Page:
Archive for January, 2013

Historical Supreme Court Oral Arguments

Wednesday, January 23rd, 2013

The OYEZ Project site has updated its patent content significantly over the past few months.  The oral arguments from most of the historical patent cases on the site are now available.

Listen to the Marshal of the Supreme Court open court proceedings here:  [Link].  Please consider supporting the OYEZ project:  [here].

I’ve recently been listening to the oral argument from the 1961 case of Aro Mfg. Co. v. Convertible Top Co. (Aro I) where the Court took exception to a “heart of the invention” analysis.  You can listen to the Aro I oral arguments here: [Part I], [Part 2].


For if anything is settled in the patent law, it is that the combination patent covers only the totality of the elements in the claim, and that no element, separately viewed, is within the grant. See the Mercoid cases, supra, 320 U.S. at 320 U. S. 667; 320 U.S. at 320 U. S. 684. [Footnote 10] The basic fallacy in respondent’s position is that it requires the ascribing to one element of the patented combination the status of patented invention in itself. Yet this Court has made it clear in the twoMercoid cases that there is no legally recognizable or protected “essential” element, “gist” or “heart” of the invention in a combination patent. In Mercoid Corp. v. Mid-Continent Co., supra, the Court said:

“That result may not be obviated in the present case by calling the combustion stoker switch the ‘heart of the invention’ or the ‘advance in the art.’ The patent is for a combination only. Since none of the separate elements of the combination is claimed as the invention, none of them, when dealt with separately, is protected by the patent monopoly.”

320 U.S. at 320 U. S. 667. And in Mercoid Corp. v. Minneapolis-Honeywell Regulator Co., supra, the Court said:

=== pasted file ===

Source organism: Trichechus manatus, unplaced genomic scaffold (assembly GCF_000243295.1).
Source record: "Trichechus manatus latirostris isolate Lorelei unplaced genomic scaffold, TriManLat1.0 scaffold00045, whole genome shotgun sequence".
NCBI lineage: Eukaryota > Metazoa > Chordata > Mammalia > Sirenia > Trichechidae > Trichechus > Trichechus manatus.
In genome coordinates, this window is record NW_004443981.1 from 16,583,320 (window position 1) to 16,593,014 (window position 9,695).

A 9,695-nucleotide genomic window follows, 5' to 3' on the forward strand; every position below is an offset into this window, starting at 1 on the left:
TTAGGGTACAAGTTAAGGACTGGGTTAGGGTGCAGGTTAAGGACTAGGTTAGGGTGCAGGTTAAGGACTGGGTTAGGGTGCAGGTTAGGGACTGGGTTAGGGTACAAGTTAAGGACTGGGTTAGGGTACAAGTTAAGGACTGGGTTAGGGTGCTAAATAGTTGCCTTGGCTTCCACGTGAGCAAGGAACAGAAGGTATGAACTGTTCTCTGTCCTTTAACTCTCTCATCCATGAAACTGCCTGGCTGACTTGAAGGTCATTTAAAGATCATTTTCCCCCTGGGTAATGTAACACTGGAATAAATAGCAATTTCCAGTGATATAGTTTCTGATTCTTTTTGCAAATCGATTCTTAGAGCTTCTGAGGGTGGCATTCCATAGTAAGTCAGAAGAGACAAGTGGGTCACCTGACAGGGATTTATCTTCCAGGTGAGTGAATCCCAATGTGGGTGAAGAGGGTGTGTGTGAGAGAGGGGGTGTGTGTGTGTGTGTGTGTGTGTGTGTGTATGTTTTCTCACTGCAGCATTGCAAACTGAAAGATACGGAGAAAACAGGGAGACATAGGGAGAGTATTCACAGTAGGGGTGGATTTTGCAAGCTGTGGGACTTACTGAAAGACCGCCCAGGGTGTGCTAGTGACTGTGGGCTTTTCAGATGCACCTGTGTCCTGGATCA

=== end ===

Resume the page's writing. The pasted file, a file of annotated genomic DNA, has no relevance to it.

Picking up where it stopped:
“The fact that an unpatented part of a combination patent may distinguish the invention does not draw to it the privileges of a patent. That may be done only in the manner provided by law. However worthy it may be, however essential to the patent, an unpatented part of a combination patent is no more entitled to monopolistic protection than any other unpatented device.”

Aro Mfg. Co., Inc. v. Convertible Top Co., 365 U.S. 336, 344-45 (1961).

Band “DeNovo” Rocks Beijing

Thursday, January 10th, 2013

Professor Sean O’Connor has posted some photos of Chief Judge Rader’s band DeNovo performing in Beijing this past October: [Link].

I understand there is no truth to the rumor that the opening act for De Novo is the Ipse Dixit Chicks.

En Banc Oral Arguments One Month Away

Tuesday, January 8th, 2013

The Federal Circuit will sit en banc and hear oral argument in the cases of CLS v. Alice and Bosch v. Pylon in exactly one month.

The questions presented in CLS v. Alice are:

a. What test should the court adopt to determine whether a computer-implemented invention is a patent ineligible “abstract idea”; and when, if ever, does the presence of a computer in a claim lend patent eligibility to an otherwise patent-ineligible idea?

b. In assessing patent eligibility under 35 U.S.C. § 101 of a computer-implemented invention, should it matter whether the invention is claimed as a method, system, or storage medium; and should such claims at times be considered equivalent for § 101 purposes?

At this stage, the big questions in my mind are whether: (1) Richard Taranto will have been confirmed and sworn-in by February 8th; and (2) whether either Judge O’Malley or Judge Moore will have any reason to recuse themselves.  With respect to this second issue, I hope not.

In the en banc appeal of Bosch v. Pylon, the court will consider:

a. Does 28 U.S.C. § 1292(c)(2) confer jurisdiction on this Court to entertain appeals from patent infringement liability determinations when a trial on damages has not yet occurred?

b. Does 28 U.S.C. § 1292(c)(2) confer jurisdiction on this Court to entertain appeals from patent infringement liability determinations when willfulness issues are outstanding and remain undecided?

Richard Taranto Re-nominated to Federal Circuit

Thursday, January 3rd, 2013

Richard Taranto was re-nominated for a seat on the Federal Circuit on Thursday.  You can read the press release from the White House [here].